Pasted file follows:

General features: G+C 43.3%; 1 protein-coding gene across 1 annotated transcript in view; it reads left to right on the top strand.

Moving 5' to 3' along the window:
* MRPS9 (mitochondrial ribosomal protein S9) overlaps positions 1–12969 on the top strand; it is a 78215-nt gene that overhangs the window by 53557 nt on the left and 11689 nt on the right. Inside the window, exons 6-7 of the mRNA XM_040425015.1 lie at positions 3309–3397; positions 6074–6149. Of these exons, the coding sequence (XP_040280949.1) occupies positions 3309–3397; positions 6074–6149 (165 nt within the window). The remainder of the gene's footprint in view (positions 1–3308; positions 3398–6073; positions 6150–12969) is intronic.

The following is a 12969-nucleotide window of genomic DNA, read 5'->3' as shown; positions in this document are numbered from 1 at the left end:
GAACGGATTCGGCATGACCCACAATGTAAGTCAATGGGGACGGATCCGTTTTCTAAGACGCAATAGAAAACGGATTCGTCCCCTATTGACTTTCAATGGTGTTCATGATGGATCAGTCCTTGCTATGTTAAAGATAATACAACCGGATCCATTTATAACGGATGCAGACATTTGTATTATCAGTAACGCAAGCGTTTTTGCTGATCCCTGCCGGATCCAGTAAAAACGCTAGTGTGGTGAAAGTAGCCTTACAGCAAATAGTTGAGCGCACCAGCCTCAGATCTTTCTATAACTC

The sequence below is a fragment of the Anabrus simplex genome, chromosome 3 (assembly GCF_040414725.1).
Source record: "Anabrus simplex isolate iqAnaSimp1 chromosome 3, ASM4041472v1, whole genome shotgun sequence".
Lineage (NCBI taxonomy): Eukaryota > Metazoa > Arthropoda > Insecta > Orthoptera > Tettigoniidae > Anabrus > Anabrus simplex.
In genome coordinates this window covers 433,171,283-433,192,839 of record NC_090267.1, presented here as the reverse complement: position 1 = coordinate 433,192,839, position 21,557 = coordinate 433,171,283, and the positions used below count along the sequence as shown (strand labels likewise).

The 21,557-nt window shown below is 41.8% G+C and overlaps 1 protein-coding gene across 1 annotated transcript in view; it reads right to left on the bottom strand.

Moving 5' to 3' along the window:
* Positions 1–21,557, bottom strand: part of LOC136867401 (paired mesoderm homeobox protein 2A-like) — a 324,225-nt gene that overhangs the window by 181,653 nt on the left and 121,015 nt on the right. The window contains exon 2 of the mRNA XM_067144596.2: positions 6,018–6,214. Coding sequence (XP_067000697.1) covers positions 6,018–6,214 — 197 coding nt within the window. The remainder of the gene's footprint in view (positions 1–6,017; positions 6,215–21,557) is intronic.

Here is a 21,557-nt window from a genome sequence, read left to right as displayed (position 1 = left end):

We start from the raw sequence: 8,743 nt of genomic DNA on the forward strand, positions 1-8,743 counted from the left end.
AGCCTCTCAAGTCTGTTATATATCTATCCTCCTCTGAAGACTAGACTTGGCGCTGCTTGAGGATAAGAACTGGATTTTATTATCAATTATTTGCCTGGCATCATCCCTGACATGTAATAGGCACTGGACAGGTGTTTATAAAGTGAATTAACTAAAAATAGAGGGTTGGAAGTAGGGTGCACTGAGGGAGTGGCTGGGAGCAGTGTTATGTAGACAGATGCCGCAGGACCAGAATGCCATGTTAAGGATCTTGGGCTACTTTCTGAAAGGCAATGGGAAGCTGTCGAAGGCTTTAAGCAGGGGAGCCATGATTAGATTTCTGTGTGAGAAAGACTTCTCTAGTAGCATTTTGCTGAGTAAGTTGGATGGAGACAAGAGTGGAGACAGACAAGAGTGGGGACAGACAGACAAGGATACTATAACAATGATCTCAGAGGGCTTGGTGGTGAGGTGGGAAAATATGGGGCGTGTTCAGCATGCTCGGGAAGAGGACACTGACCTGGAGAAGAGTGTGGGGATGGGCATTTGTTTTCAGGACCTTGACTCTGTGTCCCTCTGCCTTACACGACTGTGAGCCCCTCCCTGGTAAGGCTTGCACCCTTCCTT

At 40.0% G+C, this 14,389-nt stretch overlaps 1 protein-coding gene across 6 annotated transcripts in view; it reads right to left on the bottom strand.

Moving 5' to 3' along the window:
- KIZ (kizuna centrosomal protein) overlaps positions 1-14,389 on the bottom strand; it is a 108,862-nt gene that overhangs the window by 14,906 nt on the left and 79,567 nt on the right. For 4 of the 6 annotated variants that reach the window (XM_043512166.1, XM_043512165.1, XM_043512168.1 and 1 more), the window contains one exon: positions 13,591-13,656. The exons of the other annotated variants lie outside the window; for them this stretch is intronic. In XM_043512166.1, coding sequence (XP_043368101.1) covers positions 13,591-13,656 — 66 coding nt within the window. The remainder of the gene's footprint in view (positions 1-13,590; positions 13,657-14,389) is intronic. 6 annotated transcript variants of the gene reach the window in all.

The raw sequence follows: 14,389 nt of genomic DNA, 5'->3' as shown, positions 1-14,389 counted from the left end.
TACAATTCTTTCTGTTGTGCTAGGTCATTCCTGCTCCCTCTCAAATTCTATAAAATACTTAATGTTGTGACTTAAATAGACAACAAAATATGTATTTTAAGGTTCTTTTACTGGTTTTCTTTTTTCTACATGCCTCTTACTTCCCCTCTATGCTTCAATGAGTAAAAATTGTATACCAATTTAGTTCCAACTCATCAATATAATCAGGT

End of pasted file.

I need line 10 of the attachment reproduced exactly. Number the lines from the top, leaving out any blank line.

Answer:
The 21,557-nt window shown below is 41.8% G+C and overlaps 1 protein-coding gene across 1 annotated transcript in view; it reads right to left on the bottom strand.